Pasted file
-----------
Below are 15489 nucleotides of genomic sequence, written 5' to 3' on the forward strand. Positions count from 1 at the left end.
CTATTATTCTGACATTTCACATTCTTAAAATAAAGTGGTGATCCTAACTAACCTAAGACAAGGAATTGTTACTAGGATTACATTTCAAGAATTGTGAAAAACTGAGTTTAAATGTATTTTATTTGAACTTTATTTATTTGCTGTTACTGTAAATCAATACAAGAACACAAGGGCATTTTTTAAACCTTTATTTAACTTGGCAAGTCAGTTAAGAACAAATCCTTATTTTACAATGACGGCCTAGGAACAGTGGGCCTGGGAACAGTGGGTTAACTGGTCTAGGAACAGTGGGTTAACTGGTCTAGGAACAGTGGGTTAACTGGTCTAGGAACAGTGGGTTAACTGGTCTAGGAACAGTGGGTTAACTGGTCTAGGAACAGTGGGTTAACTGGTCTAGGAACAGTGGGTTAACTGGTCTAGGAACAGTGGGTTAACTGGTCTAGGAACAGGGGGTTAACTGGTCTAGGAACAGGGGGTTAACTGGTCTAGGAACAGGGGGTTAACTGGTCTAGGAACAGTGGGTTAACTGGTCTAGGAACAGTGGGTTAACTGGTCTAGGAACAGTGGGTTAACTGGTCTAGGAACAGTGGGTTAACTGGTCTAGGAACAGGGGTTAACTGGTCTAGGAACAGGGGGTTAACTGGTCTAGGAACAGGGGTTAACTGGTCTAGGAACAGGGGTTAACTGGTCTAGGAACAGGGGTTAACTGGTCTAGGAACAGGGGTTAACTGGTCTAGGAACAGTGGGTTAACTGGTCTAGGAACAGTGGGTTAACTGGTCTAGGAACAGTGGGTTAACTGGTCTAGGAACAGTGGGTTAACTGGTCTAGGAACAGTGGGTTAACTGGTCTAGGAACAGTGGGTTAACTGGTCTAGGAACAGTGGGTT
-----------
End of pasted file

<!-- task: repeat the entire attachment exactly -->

Below are 15489 nucleotides of genomic sequence, written 5' to 3' on the forward strand. Positions count from 1 at the left end.
CTATTATTCTGACATTTCACATTCTTAAAATAAAGTGGTGATCCTAACTAACCTAAGACAAGGAATTGTTACTAGGATTACATTTCAAGAATTGTGAAAAACTGAGTTTAAATGTATTTTATTTGAACTTTATTTATTTGCTGTTACTGTAAATCAATACAAGAACACAAGGGCATTTTTTAAACCTTTATTTAACTTGGCAAGTCAGTTAAGAACAAATCCTTATTTTACAATGACGGCCTAGGAACAGTGGGCCTGGGAACAGTGGGTTAACTGGTCTAGGAACAGTGGGTTAACTGGTCTAGGAACAGTGGGTTAACTGGTCTAGGAACAGTGGGTTAACTGGTCTAGGAACAGTGGGTTAACTGGTCTAGGAACAGTGGGTTAACTGGTCTAGGAACAGTGGGTTAACTGGTCTAGGAACAGTGGGTTAACTGGTCTAGGAACAGGGGGTTAACTGGTCTAGGAACAGGGGGTTAACTGGTCTAGGAACAGGGGGTTAACTGGTCTAGGAACAGTGGGTTAACTGGTCTAGGAACAGTGGGTTAACTGGTCTAGGAACAGTGGGTTAACTGGTCTAGGAACAGTGGGTTAACTGGTCTAGGAACAGGGGTTAACTGGTCTAGGAACAGGGGGTTAACTGGTCTAGGAACAGGGGTTAACTGGTCTAGGAACAGGGGTTAACTGGTCTAGGAACAGGGGTTAACTGGTCTAGGAACAGGGGTTAACTGGTCTAGGAACAGTGGGTTAACTGGTCTAGGAACAGTGGGTTAACTGGTCTAGGAACAGTGGGTTAACTGGTCTAGGAACAGTGGGTTAACTGGTCTAGGAACAGTGGGTTAACTGGTCTAGGAACAGTGGGTTAACTGGTCTAGGAACAGTGGGTT